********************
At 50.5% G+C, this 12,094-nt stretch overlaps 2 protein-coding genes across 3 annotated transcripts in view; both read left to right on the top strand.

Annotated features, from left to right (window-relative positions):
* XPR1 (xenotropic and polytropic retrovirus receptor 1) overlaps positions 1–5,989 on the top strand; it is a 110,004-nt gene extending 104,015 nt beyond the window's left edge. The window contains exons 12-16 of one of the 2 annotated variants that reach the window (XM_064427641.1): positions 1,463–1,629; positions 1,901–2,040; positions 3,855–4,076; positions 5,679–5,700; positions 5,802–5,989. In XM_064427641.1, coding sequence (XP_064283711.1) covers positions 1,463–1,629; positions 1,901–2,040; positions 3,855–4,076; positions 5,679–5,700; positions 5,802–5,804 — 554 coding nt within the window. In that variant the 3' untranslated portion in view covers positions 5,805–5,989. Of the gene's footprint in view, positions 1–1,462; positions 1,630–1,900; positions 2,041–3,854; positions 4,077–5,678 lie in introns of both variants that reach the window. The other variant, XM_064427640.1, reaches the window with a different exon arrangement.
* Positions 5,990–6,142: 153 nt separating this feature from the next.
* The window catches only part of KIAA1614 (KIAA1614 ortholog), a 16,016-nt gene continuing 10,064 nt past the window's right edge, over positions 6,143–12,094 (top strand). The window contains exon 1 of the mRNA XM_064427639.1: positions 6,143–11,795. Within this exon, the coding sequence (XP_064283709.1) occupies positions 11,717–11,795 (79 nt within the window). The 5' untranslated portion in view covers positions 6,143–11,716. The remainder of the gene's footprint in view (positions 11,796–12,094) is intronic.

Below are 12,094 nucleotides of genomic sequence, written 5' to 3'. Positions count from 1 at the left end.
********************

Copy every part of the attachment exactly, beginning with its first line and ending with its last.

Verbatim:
At 50.5% G+C, this 12,094-nt stretch overlaps 2 protein-coding genes across 3 annotated transcripts in view; both read left to right on the top strand.

Annotated features, from left to right (window-relative positions):
* XPR1 (xenotropic and polytropic retrovirus receptor 1) overlaps positions 1–5,989 on the top strand; it is a 110,004-nt gene extending 104,015 nt beyond the window's left edge. The window contains exons 12-16 of one of the 2 annotated variants that reach the window (XM_064427641.1): positions 1,463–1,629; positions 1,901–2,040; positions 3,855–4,076; positions 5,679–5,700; positions 5,802–5,989. In XM_064427641.1, coding sequence (XP_064283711.1) covers positions 1,463–1,629; positions 1,901–2,040; positions 3,855–4,076; positions 5,679–5,700; positions 5,802–5,804 — 554 coding nt within the window. In that variant the 3' untranslated portion in view covers positions 5,805–5,989. Of the gene's footprint in view, positions 1–1,462; positions 1,630–1,900; positions 2,041–3,854; positions 4,077–5,678 lie in introns of both variants that reach the window. The other variant, XM_064427640.1, reaches the window with a different exon arrangement.
* Positions 5,990–6,142: 153 nt separating this feature from the next.
* The window catches only part of KIAA1614 (KIAA1614 ortholog), a 16,016-nt gene continuing 10,064 nt past the window's right edge, over positions 6,143–12,094 (top strand). The window contains exon 1 of the mRNA XM_064427639.1: positions 6,143–11,795. Within this exon, the coding sequence (XP_064283709.1) occupies positions 11,717–11,795 (79 nt within the window). The 5' untranslated portion in view covers positions 6,143–11,716. The remainder of the gene's footprint in view (positions 11,796–12,094) is intronic.

Below are 12,094 nucleotides of genomic sequence, written 5' to 3'. Positions count from 1 at the left end.